Field Reports

DANIEL KISTER (Seoul): Present-Day Shamanism in Northern China and the Amur Region

 

Volume 7 Number 2 (Autumn 1999)

 

Articles

JENNY BLAIN (Halifax): Seidr as Shamanistic Practice: Reconstructing a Tradition of Ambiguity

The Saga of Eirik the Red describes a seeress, who sat in a specially prepared High Seat to foretell events for a Greenland community of 1000 years ago. She used a technique known as seidr, calling on “powers” to help her see further. Seidr magic was chiefly performed by women, with male practitioners disparaged as ergi. Today members of reconstructionist “heathen” communities in North America are drawing on such accounts in establishing seidr as shamanistic practice, involving trance or shapeshifting, for foretelling and healing. This article examines constructions and contestations of seidr within communities of past and present.

 

I. N. GEMUEV (Novosibirsk) and G. I. PELIKH (Tomsk): Categories of Selkup Shamans

On the basis of fieldwork carried out among the Northern Selkup of Tazov and Turukhansk and the Selkups of the Ob River area in the Russian Federation in the 1960s and 70s, the authors distinguish three types of Selkup shamans (tätypy): the tätypy sombyrni, the tätypy kamityrni and the tätypy aloga. The first two differ in their paraphernalia and the time of day they perform their ceremonies. Recent research supports the idea, suggested earlier, that the Selkup did not have separate shamans who were only in touch with good or evil spirits. The aloga, the most esoteric category, occupy a special place among Selkup shamans and are known to us today only through relics. While the first two types of shamanism developed in the already emerged Selkup ethnos, the origin of the aloga goes back to the Siberian ethnic groups with which the Samoyed came into contact during the period (or periods) of their northward migration.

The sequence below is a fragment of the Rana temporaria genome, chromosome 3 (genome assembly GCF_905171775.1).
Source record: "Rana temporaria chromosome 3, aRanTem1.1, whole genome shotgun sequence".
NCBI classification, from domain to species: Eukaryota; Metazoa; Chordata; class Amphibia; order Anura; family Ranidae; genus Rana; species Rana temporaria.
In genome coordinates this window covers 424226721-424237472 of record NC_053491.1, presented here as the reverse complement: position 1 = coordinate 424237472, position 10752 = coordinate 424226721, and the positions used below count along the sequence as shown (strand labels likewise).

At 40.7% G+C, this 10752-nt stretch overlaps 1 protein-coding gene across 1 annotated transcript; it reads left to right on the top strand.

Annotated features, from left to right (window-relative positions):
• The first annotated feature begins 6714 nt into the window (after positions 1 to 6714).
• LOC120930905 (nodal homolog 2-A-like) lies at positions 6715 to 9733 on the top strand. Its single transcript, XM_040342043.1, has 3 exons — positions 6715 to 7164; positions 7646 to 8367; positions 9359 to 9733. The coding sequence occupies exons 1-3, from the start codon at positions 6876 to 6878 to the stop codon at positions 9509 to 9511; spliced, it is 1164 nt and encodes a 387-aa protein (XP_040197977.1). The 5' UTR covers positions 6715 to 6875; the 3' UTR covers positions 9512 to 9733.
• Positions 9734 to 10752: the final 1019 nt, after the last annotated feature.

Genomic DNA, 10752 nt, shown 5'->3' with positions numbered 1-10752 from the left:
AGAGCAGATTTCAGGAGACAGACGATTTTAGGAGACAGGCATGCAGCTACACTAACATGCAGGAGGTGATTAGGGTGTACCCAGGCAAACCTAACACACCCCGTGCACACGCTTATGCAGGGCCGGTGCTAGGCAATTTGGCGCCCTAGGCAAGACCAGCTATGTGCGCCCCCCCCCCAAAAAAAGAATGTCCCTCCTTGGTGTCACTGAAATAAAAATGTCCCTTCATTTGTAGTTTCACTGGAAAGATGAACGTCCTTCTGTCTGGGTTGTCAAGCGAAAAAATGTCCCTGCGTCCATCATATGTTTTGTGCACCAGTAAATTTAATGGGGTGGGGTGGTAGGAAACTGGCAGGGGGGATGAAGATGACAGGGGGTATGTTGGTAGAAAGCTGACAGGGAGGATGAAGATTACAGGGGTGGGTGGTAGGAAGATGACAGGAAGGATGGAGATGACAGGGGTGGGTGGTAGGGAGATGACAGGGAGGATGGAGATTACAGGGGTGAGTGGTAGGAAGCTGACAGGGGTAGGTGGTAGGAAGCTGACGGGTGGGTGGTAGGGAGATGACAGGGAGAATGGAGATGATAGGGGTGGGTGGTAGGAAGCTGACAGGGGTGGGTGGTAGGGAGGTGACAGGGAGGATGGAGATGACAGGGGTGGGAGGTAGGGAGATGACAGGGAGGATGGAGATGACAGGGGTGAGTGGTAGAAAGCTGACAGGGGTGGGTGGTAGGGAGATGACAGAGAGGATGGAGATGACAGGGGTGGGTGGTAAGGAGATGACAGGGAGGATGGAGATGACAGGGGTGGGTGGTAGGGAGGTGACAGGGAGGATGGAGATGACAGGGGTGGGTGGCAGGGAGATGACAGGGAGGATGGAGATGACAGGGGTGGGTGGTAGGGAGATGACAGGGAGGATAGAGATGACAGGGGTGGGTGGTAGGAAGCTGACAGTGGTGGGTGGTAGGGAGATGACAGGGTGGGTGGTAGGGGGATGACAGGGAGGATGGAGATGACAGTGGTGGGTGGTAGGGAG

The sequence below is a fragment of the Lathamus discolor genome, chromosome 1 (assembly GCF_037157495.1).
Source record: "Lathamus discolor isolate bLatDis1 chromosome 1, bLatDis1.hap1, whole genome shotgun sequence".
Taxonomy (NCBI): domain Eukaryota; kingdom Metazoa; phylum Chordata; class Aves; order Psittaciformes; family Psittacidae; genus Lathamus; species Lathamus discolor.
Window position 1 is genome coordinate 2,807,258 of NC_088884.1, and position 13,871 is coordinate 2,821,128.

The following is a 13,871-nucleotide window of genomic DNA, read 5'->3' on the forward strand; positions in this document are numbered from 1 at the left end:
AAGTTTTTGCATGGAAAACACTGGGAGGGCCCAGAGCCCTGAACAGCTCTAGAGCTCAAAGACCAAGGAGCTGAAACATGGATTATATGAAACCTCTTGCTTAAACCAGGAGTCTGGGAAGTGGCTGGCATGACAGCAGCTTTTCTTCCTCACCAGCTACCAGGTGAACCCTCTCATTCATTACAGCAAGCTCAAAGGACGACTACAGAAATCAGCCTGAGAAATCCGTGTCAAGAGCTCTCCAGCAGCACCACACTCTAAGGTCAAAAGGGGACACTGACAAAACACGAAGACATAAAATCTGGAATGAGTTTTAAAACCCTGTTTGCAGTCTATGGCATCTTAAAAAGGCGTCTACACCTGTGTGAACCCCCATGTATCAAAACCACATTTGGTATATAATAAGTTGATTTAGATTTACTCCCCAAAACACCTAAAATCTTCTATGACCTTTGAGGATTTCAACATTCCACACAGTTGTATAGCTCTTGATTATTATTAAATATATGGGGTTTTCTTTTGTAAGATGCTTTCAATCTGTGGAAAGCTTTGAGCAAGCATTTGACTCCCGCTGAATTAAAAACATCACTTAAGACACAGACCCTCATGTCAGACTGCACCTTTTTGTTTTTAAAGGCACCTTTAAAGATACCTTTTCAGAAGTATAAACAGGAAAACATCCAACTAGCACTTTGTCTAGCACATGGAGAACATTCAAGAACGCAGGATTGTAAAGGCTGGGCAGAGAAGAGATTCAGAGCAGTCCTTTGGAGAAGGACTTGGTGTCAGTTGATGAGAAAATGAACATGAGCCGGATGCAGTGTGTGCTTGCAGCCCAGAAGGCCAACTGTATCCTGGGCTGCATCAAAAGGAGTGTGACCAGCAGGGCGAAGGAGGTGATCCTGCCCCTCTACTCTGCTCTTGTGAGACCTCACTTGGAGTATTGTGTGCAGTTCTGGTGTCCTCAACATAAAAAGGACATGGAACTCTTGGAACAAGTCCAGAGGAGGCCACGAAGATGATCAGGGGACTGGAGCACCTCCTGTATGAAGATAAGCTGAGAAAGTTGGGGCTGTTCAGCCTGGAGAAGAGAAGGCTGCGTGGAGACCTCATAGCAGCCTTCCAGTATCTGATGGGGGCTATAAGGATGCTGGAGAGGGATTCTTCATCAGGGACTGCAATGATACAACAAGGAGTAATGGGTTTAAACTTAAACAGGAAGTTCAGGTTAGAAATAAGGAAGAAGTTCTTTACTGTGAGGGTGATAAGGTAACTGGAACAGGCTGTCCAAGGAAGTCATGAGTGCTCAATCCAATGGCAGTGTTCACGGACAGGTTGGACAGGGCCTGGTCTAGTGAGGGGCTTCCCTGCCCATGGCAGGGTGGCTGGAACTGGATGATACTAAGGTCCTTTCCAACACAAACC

Discussions

JOHN A. DOOLEY (Manciet, France): Trance or Symbolic Representation: That is the Question

For some time Roberte Hamayon and Ake Hultkrantz have aired their differing modes of approach to the current notions of what constitutes trance and ecstasy. This article endeavours to briefly sum up their respective positions, and then-by examples-to work beyond these in a demonstration of support for Hamayon’s use of symbolic representations to describe an elusive condition which-to my mind-cannot otherwise be described scientifically at present; that is given the suppositious terms anthropologists may be obliged to adopt in any attempt to directly describe these phenomena.

 

Field Reports

KIRA VAN DEUSEN (Vancouver, B.C.): In Black and White: Contemporary Buriat Shamans

 

Book Reviews

ROBERTE HAMAYON. La chasse a l’âme. Esquisse d’une théorie du chamanisme sibérien (by György Kara)

THOMAS. C. PARKHILL. Weaving Ourselves into the Land: Charles Godfrey Leland, “Indians,” and the Study of Native American Religions (by Ake Hultkrantz)

Variations chamaniques 1-2, [cahiers] présenté[s] et coordonné[s] par Marie-Lise Beffa et Marie-Dominique Even (by György Kara)

 

News and Notes

DANIEL A. KISTER (Seoul) and PETER KNECHT (Nagoya) Report “Central Asian Shamanism: Past and Present,” The 5th Conference of ISSR, Ulaanbaatar, Mongolia

GREGORY G. MASKARINEC (Honolulu) Minutes of the 5th Conference of ISSR, Ulaanbaatar, Mongolia

KIRA VAN DEUSEN (Vancouver, B.C.) Report on the Moscow Conference